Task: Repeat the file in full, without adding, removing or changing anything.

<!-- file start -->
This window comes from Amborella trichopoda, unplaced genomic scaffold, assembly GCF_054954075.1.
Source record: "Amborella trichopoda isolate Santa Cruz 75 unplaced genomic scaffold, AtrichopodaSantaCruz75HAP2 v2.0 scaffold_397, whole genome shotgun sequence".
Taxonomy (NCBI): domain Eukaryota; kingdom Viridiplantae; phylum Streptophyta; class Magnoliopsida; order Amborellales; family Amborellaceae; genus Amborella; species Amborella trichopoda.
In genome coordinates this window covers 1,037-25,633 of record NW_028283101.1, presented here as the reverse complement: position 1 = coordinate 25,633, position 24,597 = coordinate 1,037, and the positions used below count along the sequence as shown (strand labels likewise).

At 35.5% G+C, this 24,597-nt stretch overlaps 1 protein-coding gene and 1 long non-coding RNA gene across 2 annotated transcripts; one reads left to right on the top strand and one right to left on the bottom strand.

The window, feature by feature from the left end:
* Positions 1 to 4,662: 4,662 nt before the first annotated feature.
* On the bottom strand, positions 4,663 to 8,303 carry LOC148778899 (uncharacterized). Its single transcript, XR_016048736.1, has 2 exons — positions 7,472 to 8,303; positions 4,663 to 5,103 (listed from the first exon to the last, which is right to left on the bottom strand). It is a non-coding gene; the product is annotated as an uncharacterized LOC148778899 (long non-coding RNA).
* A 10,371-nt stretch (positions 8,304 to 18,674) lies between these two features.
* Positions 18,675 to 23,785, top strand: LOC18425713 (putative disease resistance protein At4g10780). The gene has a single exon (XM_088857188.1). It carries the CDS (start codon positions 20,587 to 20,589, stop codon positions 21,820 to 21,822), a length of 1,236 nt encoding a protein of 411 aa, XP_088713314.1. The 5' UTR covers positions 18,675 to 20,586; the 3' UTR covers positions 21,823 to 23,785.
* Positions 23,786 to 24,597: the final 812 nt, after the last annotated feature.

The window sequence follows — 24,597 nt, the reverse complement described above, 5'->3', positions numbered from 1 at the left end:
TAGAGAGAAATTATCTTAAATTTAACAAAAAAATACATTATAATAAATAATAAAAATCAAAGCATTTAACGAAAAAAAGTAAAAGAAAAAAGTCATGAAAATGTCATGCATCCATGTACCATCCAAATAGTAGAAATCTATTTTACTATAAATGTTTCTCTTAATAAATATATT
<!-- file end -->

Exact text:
This window comes from Amborella trichopoda, unplaced genomic scaffold, assembly GCF_054954075.1.
Source record: "Amborella trichopoda isolate Santa Cruz 75 unplaced genomic scaffold, AtrichopodaSantaCruz75HAP2 v2.0 scaffold_397, whole genome shotgun sequence".
Taxonomy (NCBI): domain Eukaryota; kingdom Viridiplantae; phylum Streptophyta; class Magnoliopsida; order Amborellales; family Amborellaceae; genus Amborella; species Amborella trichopoda.
In genome coordinates this window covers 1,037-25,633 of record NW_028283101.1, presented here as the reverse complement: position 1 = coordinate 25,633, position 24,597 = coordinate 1,037, and the positions used below count along the sequence as shown (strand labels likewise).

At 35.5% G+C, this 24,597-nt stretch overlaps 1 protein-coding gene and 1 long non-coding RNA gene across 2 annotated transcripts; one reads left to right on the top strand and one right to left on the bottom strand.

The window, feature by feature from the left end:
* Positions 1 to 4,662: 4,662 nt before the first annotated feature.
* On the bottom strand, positions 4,663 to 8,303 carry LOC148778899 (uncharacterized). Its single transcript, XR_016048736.1, has 2 exons — positions 7,472 to 8,303; positions 4,663 to 5,103 (listed from the first exon to the last, which is right to left on the bottom strand). It is a non-coding gene; the product is annotated as an uncharacterized LOC148778899 (long non-coding RNA).
* A 10,371-nt stretch (positions 8,304 to 18,674) lies between these two features.
* Positions 18,675 to 23,785, top strand: LOC18425713 (putative disease resistance protein At4g10780). The gene has a single exon (XM_088857188.1). It carries the CDS (start codon positions 20,587 to 20,589, stop codon positions 21,820 to 21,822), a length of 1,236 nt encoding a protein of 411 aa, XP_088713314.1. The 5' UTR covers positions 18,675 to 20,586; the 3' UTR covers positions 21,823 to 23,785.
* Positions 23,786 to 24,597: the final 812 nt, after the last annotated feature.

The window sequence follows — 24,597 nt, the reverse complement described above, 5'->3', positions numbered from 1 at the left end:
TAGAGAGAAATTATCTTAAATTTAACAAAAAAATACATTATAATAAATAATAAAAATCAAAGCATTTAACGAAAAAAAGTAAAAGAAAAAAGTCATGAAAATGTCATGCATCCATGTACCATCCAAATAGTAGAAATCTATTTTACTATAAATGTTTCTCTTAATAAATATATT